MADRID, Feb 13 (Reuters) - Telefonica said on Wednesday that margins in its Spanish business in the final quarter of last year were among its best ever thanks to a new bundled offer that stabilised customer losses and to suspending smartphone subsidies in March.
“The last quarter was one of the best in our history in terms of commercial activity and also in terms of better margins,” Luis Miguel Gilperez, president of Telefonica Spain, told reporters.
The company is facing an uphill battle in its home market, where a prolonged recession and a 26 percent unemployment rate have crushed consumer confidence. Telefonica’s domestic revenues fell by 13 percent in the first nine months of 2012.
The group reports results on Feb. 28 and investors want to see whether it has managed to stem the decline in its increasingly competitive home market, where it shed over 3 million mobile customers in 2012.
Gilperez said the October launch of Telefonica’s “Fusion” package offering combined Internet, television, mobile and fixed lines services, had improved customer loyalty, helped take 600,000 mobile contracts from competitors and boosted its broadband market share.
He said 1.5 million people had already signed up for the new offer by the end of January, with nearly 15,000 people subscribing to the offer daily.
“In order to improve investors’ perception of the company, it is crucial to moderate the deterioration suffered in the domestic market,” Madrid-based broker Ahorro Corporacion said in a note to clients on Wednesday.
According to data from Spain’s telecoms regulator, while Telefonica’s share of the mobile market shrank to 36.5 percent from 40 percent over 2012, broadband figures have improved since the launch of Fusion, with Telefonica attracting 42,780 new customers in December.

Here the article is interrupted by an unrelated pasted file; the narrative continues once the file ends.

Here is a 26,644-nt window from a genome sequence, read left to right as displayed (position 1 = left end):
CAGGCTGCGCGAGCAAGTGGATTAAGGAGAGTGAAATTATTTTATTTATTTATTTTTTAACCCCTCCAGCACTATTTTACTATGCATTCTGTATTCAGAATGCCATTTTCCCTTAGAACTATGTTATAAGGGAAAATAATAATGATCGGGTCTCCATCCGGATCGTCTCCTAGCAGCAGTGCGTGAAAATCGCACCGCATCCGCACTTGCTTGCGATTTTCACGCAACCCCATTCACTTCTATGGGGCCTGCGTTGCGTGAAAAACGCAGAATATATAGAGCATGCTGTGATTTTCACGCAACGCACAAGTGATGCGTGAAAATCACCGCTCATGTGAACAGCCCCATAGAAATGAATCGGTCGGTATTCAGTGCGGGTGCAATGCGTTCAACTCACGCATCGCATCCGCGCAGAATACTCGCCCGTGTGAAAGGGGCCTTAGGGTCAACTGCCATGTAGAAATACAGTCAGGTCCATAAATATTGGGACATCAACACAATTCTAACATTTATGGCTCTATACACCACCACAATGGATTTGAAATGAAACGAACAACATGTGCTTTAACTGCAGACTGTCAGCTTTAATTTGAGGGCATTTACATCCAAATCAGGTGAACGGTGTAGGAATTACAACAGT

“For the first time in many quarters we have gone back to being the leaders in capturing new broadband business,” Gilperez said. Telefonica attracted 125,000 new broadband customers in the fourth quarter and has 48.3 percent share of the market.
The former monopoly halted subsidies on smartphones in March and was followed by Vodafone, which then reversed the decision after heavy customer losses. Telefonica says it will not go back on the decision, which has helped margins.
Mobile customers defected to Orange, which still offered smartphone subsidies, and cheaper virtual mobile operators, which rent network space from established players. Virtual operators’ share of the market grew to 8.92 percent at the end of 2012 from 6.33 percent a year earlier.
Vodafone’s third quarter results last week showed the challenges facing operators in Spain. The company reported an 11 percent drop in service - phone calls, messages and data - revenue and has said it will lay off staff in Spain.
Gilperez also said Telefonica would intensify its efforts to roll out fibre optic Internet, which offers faster speeds, to reach 8 million Spanish households by 2015.